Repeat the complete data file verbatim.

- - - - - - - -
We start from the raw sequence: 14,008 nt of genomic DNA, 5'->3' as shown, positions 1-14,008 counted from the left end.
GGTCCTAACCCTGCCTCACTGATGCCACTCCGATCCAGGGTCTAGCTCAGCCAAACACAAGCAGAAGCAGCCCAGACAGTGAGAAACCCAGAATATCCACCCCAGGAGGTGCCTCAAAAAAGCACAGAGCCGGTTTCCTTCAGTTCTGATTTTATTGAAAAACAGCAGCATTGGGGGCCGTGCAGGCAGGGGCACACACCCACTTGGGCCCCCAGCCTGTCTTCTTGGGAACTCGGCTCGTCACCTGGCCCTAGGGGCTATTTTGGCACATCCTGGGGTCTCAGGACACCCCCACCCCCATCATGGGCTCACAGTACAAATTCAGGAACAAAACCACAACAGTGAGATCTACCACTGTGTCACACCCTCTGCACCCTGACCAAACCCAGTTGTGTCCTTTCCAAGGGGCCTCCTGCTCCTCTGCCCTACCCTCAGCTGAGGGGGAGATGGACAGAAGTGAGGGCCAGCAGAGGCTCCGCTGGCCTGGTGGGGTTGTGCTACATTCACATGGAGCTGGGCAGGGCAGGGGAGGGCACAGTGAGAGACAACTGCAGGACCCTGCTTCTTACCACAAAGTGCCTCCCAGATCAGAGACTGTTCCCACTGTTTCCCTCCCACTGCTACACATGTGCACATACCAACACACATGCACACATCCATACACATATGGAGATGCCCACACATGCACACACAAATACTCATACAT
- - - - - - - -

We start from the raw sequence: 14,008 nt of genomic DNA, 5'->3' as shown, positions 1-14,008 counted from the left end.
GGTCCTAACCCTGCCTCACTGATGCCACTCCGATCCAGGGTCTAGCTCAGCCAAACACAAGCAGAAGCAGCCCAGACAGTGAGAAACCCAGAATATCCACCCCAGGAGGTGCCTCAAAAAAGCACAGAGCCGGTTTCCTTCAGTTCTGATTTTATTGAAAAACAGCAGCATTGGGGGCCGTGCAGGCAGGGGCACACACCCACTTGGGCCCCCAGCCTGTCTTCTTGGGAACTCGGCTCGTCACCTGGCCCTAGGGGCTATTTTGGCACATCCTGGGGTCTCAGGACACCCCCACCCCCATCATGGGCTCACAGTACAAATTCAGGAACAAAACCACAACAGTGAGATCTACCACTGTGTCACACCCTCTGCACCCTGACCAAACCCAGTTGTGTCCTTTCCAAGGGGCCTCCTGCTCCTCTGCCCTACCCTCAGCTGAGGGGGAGATGGACAGAAGTGAGGGCCAGCAGAGGCTCCGCTGGCCTGGTGGGGTTGTGCTACATTCACATGGAGCTGGGCAGGGCAGGGGAGGGCACAGTGAGAGACAACTGCAGGACCCTGCTTCTTACCACAAAGTGCCTCCCAGATCAGAGACTGTTCCCACTGTTTCCCTCCCACTGCTACACATGTGCACATACCAACACACATGCACACATCCATACACATATGGAGATGCCCACACATGCACACACAAATACTCATACAT